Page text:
Power-Hungry AI is a Game Changer for Utilities

Power-Hungry AI is a Game Changer for Utilities

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Utilities are sparking new investor interest as AI injects an unexpected growth dimension. Will this transformational driver reenergize the sector?

AI is powering a grid upsurge

Artificial intelligence (AI) has now touched nearly every aspect of life. And, as it turns out, powering AI applications requires a lot of energy. U.S. data centers currently consume as much electricity as all households in New York and Florida combined. With the rapid adoption of AI and development of AI-powered data, this consumption is projected to nearly triple by 2035, matching the combined usage of New York, Florida, Texas, and California households!1

AI data centers are significantly more power intensive than traditional ones. To illustrate, every AI-powered online search query uses ten times more electricity than a traditional Google search.2 And that’s just with today’s early-generation chips. As technology advances and new AI chips are developed, power consumption is expected to rise further.3

This burgeoning demand for electricity is transforming the power sector and propelling utilities toward significant growth. Unlike typical businesses in other sectors that enhance their profits through higher sales, price increases or cost reductions, regulated utility companies follow a different path to profit.

Although they break even on operating expenses, they profit from capital expenditures (capex) on new infrastructure. Regulated utility companies recover the costs of new projects plus earn a regulator-set return on equity. For instance, PPL Corporation, a Pennsylvania-based energy company, reported that an additional $125 million investment raised its earnings per share by $0.01.4 This model links infrastructure expansion directly to utility profits, and power companies are expected to increase capacity by up to 96% in the coming decades (Exhibit 1).5

Exhibit 1: Growth in U.S. electricity capacity…with a significant lift from AI data centers
Exhibit 1: Growth in U.S. electricity capacity…with a significant lift from AI data centers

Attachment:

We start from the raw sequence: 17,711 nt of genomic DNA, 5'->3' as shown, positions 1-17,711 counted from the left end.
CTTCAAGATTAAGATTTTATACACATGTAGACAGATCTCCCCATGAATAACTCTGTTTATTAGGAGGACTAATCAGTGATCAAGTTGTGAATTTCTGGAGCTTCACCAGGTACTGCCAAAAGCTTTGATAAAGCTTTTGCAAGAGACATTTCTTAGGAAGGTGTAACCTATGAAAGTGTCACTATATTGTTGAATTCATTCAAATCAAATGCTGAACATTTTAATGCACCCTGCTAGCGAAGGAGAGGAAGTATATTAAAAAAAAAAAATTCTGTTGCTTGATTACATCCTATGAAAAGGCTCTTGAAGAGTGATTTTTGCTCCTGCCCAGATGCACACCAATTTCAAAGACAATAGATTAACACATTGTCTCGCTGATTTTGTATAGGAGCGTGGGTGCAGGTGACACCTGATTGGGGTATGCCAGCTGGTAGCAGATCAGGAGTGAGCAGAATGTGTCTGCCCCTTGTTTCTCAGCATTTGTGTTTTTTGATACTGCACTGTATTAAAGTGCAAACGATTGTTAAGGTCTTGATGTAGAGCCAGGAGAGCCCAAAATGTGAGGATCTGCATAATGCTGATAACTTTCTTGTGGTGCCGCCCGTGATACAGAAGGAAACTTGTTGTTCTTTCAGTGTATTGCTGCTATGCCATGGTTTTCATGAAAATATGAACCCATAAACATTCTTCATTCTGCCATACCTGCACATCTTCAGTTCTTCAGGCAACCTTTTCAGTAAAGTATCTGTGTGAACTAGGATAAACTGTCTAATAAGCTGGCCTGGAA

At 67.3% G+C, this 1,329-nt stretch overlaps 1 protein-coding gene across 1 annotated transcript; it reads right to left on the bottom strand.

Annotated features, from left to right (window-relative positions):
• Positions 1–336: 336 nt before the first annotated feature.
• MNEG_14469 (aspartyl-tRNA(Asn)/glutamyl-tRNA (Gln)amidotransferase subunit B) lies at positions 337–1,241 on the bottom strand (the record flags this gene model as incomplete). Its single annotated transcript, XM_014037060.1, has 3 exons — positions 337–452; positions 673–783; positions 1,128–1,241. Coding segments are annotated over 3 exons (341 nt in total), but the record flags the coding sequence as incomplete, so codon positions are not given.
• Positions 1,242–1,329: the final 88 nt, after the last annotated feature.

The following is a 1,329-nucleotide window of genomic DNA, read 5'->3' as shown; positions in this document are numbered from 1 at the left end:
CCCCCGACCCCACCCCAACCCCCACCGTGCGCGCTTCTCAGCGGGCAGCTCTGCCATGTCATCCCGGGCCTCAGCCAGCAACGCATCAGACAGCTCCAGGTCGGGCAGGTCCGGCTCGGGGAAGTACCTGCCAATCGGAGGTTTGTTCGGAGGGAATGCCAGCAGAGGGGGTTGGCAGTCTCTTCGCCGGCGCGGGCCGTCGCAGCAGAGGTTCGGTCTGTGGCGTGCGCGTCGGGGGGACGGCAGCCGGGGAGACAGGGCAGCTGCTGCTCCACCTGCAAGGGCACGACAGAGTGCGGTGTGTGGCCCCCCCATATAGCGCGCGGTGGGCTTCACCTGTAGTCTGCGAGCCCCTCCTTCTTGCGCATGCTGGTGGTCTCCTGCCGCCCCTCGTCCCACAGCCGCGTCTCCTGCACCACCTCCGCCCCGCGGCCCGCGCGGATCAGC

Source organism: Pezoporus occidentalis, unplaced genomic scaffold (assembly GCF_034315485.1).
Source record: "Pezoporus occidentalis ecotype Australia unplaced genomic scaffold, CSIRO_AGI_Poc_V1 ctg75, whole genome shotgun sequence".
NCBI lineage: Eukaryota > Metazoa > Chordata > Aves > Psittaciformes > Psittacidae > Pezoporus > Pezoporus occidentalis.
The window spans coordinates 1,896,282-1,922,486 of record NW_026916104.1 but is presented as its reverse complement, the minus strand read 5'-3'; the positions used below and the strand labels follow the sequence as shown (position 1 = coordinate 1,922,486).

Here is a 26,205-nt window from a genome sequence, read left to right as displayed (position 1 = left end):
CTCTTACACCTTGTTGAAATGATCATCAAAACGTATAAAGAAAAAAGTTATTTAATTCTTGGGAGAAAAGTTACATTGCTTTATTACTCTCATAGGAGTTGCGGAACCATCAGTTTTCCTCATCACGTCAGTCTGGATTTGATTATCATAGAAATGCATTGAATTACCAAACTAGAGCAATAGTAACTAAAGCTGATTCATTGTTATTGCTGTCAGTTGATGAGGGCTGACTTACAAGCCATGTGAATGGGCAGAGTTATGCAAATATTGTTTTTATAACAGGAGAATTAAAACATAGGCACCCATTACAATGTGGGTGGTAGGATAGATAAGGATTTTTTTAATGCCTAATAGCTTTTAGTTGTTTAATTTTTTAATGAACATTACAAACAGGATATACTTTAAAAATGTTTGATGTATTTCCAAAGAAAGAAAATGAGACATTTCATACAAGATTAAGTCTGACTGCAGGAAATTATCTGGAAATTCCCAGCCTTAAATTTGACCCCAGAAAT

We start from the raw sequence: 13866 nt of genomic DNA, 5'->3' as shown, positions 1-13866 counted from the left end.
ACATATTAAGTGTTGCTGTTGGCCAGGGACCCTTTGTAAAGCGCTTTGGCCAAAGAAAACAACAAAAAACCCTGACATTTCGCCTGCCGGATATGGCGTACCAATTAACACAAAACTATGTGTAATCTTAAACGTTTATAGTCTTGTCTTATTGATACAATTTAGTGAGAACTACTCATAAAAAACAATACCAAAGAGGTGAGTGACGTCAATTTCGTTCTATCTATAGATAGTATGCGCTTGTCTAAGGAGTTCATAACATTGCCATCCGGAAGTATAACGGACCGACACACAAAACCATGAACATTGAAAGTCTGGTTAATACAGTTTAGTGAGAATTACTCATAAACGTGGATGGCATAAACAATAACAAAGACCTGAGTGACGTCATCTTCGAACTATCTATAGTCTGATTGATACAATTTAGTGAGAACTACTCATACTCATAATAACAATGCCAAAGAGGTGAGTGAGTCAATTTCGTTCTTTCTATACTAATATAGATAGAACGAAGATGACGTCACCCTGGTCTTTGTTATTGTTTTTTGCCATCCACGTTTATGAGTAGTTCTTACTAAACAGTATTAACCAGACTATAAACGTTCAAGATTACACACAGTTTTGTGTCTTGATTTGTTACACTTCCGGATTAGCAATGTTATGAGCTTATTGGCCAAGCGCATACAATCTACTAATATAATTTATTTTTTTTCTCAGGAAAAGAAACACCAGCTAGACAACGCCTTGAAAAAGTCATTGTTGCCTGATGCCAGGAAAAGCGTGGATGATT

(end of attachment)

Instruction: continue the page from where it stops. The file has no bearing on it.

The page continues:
As of March 2023. Left chart source: U.S. Energy Information Administration, Annual Energy Outlook 2023. Right chart data extrapolated from IEA, Uptime Institute, BCG, ERPI, Lawrence Berkeley National Lab; Voya IM estimates. * Power usage effectiveness (PUE) quantifies a data center’s energy efficiency by dividing the total energy usage by the energy consumed by the IT equipment alone. A lower PUE indicates higher efficiency, with 1.0 implying that all energy use is for computation.

However, years of crying wolf risk regulatory approval delays

Over the last 20 years, U.S. power demand has been flat. Despite this lack of growth, utilities have repeatedly secured regulatory approval to purchase more power, anticipating increases in demand that never materialized.

As a result, regulators have become increasingly skeptical about approving new power purchases, especially since these costs are typically passed on to consumers.

Regulatory reluctance is an emerging concern for utility companies. The process from obtaining approval to procuring power is lengthy, and delays in approvals could extend those timelines, jeopardizing capacity estimates. In other words, energy projects take a long time, and the AI buildout is happening at a faster pace than the energy market moves.

This concern was evident in recent earnings calls, where references to “data centers” increased sixfold and mentions of “AI” spiked significantly, compared with those in the previous year. To alleviate regulatory bottlenecks and disapprovals, certain companies have filed proposals with their public utilities commissions to create new rate categories for data centers and cryptocurrency customers. The proposals include requirements for long-term commitments from these customer groups, which could ensure that proper investments are made in the electric grid while protecting other customers from paying for unused infrastructure. For example, data center customers may need to sign a 10-year commitment that includes guaranteed payment of 90% of their forecasted power needs, even if they use less.